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Can LASIK Fix Astigmatism?

Posted by Eye Specialists of Louisiana on Tue, Jan 29, 2019 @ 05:32 PM

LASIK for astigmatism

LASIK, laser-assisted in-situ keratomileusis, corrects nearsightedness by flattening the cornea with a laser and treats farsightedness by steepening the cornea.  Astigmatism is a different visual problem. Instead of a normal round cornea you have one that’s more oval like a football, and the curvature causes your blurry vision. LASIK treatment for astigmatism doesn’t flatten or steepen the cornea; it corrects the uneven curvature of your cornea.

 

LASIK vs. Contact Lenses for Astigmatism

LASIK for astigmatism is an excellent option when compared to other alternatives like eyeglasses or contact lenses. Eyeglasses and contacts compensate for the abnormal curvature of the astigmatism with a lens that is curved in the opposite way from the cornea, effectively cancelling out the distortion. Unlike LASIK, these are short-term corrections to the symptoms associated with astigmatism- blurry vision, eyestrain, and headaches. They can also be disorienting since, by definition, these lenses are non-uniform in shape.  Astigmatism contacts can also rotate out of alignment causing blur.  And all contact lenses carry the risk of infection, inflammation, or corneal damage.

PRK and LASEK for Astigmatism

With reshaping the surface of your eyes, temporary fixes like contact lenses or glasses become unnecessary in many cases. There are different types of refractive surgeries. PRK, or photorefractive keratectomy, involves your surgeon removing the outer, protective layer of your cornea before changing its curvature. LASEK, or laser-assisted subepithelial keratomileusis, different from LASIK, involves the folding of an extremely thin layer of the cornea, unlike the slightly thicker flap seen in LASIK.

LASIK for Astigmatism

LASIK for astigmatism involves your surgeon making a thin, small circular hinged cut into your cornea. He or she folds back the hinged flap and then reshapes the cornea using an excimer laser that doesn’t produce any heat. Many people choose to have LASIK for astigmatism over other refractive surgeries because it is very safe and the recovery time is very short.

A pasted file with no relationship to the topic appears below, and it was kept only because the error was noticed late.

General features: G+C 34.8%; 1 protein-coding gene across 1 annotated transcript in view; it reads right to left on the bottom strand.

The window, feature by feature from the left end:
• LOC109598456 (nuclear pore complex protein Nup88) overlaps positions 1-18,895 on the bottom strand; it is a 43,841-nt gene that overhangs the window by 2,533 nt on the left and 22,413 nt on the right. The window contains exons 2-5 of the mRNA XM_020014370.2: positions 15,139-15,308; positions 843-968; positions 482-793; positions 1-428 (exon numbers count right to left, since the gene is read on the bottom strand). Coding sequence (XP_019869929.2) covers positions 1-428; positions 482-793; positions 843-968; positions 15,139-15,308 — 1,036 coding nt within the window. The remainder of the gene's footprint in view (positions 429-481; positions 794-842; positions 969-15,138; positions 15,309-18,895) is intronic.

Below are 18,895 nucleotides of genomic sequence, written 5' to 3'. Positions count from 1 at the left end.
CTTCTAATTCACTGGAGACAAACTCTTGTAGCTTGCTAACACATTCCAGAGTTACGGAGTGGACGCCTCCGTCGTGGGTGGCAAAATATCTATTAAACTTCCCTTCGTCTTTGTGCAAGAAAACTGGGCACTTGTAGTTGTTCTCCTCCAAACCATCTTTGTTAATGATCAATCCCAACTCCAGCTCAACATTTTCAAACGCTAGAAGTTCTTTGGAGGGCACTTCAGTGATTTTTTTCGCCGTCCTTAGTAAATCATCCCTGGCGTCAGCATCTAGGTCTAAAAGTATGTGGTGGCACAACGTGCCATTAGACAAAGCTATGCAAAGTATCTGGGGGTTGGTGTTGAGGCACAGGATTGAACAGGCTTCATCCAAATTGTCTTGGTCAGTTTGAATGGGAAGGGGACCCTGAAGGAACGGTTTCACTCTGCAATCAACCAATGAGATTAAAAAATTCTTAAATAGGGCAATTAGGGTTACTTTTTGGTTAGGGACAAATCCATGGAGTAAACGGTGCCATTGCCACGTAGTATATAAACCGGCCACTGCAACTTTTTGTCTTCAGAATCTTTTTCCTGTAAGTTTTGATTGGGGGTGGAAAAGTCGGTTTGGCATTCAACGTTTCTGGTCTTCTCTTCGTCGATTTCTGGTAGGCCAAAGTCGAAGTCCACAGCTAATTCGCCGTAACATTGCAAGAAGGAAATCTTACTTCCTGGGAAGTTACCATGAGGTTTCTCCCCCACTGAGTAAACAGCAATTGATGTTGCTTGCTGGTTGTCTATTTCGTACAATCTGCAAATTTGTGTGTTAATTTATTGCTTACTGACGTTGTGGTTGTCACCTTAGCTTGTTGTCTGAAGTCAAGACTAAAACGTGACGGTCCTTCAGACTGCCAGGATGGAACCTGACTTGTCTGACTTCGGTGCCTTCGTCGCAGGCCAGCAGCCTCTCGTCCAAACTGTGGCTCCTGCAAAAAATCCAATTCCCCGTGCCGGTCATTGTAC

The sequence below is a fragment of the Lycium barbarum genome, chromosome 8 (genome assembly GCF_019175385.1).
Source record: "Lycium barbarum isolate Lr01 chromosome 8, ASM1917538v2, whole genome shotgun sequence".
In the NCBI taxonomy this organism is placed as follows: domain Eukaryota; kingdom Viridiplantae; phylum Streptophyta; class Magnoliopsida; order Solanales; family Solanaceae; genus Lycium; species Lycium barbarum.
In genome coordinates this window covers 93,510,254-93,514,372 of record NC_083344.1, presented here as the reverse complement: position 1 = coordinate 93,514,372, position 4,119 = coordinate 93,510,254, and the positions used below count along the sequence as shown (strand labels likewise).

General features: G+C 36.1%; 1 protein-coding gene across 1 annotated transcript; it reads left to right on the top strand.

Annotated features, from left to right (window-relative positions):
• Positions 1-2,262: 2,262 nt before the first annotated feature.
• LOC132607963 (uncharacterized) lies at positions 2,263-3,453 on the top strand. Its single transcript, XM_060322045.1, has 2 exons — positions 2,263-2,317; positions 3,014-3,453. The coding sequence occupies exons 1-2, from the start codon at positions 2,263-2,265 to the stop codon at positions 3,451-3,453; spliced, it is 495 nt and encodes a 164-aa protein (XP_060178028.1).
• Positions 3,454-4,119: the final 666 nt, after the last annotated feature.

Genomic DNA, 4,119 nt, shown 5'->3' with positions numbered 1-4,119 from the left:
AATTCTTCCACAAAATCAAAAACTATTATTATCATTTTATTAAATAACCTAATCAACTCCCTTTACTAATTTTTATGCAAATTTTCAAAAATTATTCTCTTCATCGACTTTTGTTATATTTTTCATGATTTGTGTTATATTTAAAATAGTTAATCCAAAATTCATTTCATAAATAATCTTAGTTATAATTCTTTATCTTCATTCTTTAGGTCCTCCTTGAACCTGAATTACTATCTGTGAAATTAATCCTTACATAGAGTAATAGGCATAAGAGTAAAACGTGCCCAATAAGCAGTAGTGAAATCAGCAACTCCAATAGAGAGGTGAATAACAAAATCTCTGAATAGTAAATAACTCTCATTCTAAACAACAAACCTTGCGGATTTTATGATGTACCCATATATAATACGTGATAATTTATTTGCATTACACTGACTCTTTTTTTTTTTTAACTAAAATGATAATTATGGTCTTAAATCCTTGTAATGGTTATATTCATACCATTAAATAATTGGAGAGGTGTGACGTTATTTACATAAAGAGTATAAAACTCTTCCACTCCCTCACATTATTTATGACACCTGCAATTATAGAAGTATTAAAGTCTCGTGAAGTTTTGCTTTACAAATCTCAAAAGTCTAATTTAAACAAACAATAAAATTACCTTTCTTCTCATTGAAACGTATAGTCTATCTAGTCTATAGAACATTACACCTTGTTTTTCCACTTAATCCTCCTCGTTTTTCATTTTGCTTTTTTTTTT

Since the U.S. Federal Department of Agriculture (FDA) approved LASIK in 1998, its popularity and acceptance as a safe and minimally invasive surgery has grown. In fact, each year thousands of Americans, whether they have LASIK for astigmatism, nearsightedness or farsightedness, have undergone this surgery with great results. The vast majority of LASIK patients achieve perfect or near perfect vision without the use of temporary fixes like eyeglasses or contact lens.  Some LASIK patients may still need to make use of glasses for reading or driving, but LASIK can still provide life altering vision correction.

Before you choose to have LASIK a proper evaluation of the benefits, risks, and anticipated results, along with a consultation and evaluation with a physician, should be completed by each potential LASIK candidate. Numerous factors play into the eligibility of LASIK candidates and every person considering LASIK should make sure that they are able to comply with the post-surgical orders.  For instance, after surgery you shouldn’t rub your eyes. This can wrinkle or displace the thin corneal flap. Also, there may be side effects that tend to fade over time as your cornea heals, such as haziness and difficulty with night vision.

LASIK in Baton Rouge

It’s important to talk to your surgeon or eye care professional about whether or not LASIK is the solution for you.  The doctors at Eye Specialists of Louisiana have years of experience in performing LASIK surgeries.  Our staff would be happy to help any potential LASIK patient weigh their options and evaluate their candidacy for LASIK.  Astigmatism no longer has to have the associated burden of eyeglasses or contact lenses for vision correction.  

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Tags: LASIK, Astigmatism

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